"Googling" the Judge and the Perception of Impartiality
Out-of-Court Speech, the Internet, and Judicial Ethics
Assessment of how technology, specifically the Internet and social networking, affects the scope and substance of acceptable judicial activities out of court.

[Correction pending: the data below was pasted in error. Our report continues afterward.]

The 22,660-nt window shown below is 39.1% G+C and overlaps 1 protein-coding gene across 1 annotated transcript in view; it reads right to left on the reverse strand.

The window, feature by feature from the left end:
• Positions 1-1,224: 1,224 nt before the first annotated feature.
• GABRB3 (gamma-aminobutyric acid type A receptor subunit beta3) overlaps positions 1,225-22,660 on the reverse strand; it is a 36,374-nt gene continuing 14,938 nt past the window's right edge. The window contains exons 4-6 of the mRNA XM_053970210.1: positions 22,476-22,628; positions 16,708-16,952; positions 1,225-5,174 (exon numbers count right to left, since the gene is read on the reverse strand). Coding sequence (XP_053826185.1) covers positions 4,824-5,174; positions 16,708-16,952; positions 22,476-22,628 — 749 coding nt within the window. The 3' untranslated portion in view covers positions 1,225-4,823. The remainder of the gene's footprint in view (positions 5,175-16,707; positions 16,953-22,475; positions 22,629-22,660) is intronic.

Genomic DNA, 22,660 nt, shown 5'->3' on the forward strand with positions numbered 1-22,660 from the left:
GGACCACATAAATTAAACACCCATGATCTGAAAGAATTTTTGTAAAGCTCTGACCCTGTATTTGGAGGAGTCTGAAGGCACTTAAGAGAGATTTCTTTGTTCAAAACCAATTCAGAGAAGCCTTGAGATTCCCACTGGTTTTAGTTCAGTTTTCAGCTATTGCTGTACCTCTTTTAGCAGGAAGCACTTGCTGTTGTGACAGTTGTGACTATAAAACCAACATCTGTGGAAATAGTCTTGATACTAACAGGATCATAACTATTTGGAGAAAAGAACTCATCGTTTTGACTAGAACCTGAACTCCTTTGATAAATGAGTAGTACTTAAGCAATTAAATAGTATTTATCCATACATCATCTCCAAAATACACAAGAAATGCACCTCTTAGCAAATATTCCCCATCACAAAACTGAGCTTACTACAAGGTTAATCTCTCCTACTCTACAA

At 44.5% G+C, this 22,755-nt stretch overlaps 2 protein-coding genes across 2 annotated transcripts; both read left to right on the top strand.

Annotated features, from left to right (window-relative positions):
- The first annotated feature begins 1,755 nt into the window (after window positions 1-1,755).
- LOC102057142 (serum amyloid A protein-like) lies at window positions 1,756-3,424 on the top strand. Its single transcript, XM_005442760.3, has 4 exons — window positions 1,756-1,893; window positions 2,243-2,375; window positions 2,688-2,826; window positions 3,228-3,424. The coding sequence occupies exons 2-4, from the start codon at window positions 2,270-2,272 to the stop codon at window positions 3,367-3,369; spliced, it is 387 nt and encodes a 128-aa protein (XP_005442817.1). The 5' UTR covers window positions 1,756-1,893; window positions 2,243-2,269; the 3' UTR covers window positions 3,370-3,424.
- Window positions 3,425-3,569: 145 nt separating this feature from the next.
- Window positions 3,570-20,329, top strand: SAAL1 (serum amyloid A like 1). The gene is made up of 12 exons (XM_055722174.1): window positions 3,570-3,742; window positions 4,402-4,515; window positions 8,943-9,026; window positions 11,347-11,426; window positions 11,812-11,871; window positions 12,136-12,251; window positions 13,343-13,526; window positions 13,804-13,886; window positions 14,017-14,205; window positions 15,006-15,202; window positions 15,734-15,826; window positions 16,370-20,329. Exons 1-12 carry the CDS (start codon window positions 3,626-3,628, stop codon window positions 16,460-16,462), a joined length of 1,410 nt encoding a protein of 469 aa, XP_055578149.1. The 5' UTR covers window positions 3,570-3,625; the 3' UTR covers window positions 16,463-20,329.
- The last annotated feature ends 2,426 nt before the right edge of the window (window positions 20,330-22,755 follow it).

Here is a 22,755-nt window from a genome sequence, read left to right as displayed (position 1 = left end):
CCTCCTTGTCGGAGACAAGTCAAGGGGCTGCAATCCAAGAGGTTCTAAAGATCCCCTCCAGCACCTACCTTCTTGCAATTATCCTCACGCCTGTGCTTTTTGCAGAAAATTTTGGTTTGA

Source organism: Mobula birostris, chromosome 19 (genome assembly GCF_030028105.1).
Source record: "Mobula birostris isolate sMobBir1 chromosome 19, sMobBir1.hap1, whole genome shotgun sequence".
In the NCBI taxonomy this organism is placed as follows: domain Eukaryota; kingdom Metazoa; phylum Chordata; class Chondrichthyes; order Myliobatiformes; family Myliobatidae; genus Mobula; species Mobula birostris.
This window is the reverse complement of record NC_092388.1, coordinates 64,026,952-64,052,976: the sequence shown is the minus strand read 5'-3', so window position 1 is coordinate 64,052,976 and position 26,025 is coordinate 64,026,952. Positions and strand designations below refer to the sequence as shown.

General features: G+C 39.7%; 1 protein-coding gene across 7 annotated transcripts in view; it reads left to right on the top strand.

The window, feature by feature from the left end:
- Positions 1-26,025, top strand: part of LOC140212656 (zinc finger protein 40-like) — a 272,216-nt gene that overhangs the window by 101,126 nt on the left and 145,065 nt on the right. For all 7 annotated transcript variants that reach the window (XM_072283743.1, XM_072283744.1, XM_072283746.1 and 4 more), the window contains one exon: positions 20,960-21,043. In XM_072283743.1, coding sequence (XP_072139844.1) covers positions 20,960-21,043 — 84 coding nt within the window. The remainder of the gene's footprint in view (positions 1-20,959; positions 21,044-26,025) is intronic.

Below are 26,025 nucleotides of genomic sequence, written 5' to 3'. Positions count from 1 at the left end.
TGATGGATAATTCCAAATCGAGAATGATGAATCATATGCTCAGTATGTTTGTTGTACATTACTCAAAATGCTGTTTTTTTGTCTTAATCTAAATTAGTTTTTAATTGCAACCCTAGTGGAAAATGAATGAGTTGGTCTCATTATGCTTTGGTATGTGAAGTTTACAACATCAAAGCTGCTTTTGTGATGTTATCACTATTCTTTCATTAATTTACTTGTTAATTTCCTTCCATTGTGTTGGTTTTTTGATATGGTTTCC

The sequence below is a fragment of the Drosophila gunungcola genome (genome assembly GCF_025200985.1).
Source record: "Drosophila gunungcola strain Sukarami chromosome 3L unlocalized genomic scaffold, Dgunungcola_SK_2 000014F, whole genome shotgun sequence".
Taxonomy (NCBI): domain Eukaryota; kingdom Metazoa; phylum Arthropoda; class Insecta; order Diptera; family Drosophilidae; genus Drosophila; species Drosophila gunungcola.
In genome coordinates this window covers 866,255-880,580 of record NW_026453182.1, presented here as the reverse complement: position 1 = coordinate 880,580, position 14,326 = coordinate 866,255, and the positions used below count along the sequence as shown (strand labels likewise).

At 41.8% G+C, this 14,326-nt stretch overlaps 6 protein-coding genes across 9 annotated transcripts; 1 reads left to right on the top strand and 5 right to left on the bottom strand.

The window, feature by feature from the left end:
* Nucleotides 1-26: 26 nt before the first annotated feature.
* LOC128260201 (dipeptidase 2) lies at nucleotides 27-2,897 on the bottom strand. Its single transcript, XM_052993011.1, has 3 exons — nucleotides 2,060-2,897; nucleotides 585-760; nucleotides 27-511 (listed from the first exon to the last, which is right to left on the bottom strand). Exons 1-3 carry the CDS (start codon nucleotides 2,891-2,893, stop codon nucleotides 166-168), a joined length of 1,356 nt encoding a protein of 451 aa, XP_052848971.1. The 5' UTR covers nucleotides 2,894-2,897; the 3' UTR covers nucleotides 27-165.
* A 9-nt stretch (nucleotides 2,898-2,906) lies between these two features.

Karen Eltis is a law professor specializing in Internet law and policy (privacy and data security), comparative law, and democratic governance. She is a tenured professor at the Faculty of Law of the University of Ottawa, Canada (Section de droit civil), the former co-director of the Centre for Law, Technology and Society, and director of the Human Rights Centre. Professor Eltis is also an associate adjunct professor and visiting scholar at Columbia Law School in New York, where she focuses on the impact of new technologies on constitutional rights. She served as senior advisor to the National Judicial Institute where her focus was bijuralism, technology, and ethics. Fluent in French, English, Hebrew, Romanian, and Spanish, Professor Eltis holds law degrees from McGill University, the Hebrew University of Jerusalem, and Columbia Law School (Harlan Fiske Stone Scholar). She clerked for Chief Justice Aharon Barak of the Supreme Court of Israel. Prior to joining the faculty at the University of Ottawa, Professor Eltis was a litigation associate in New York City, practising in the area of international dispute resolution.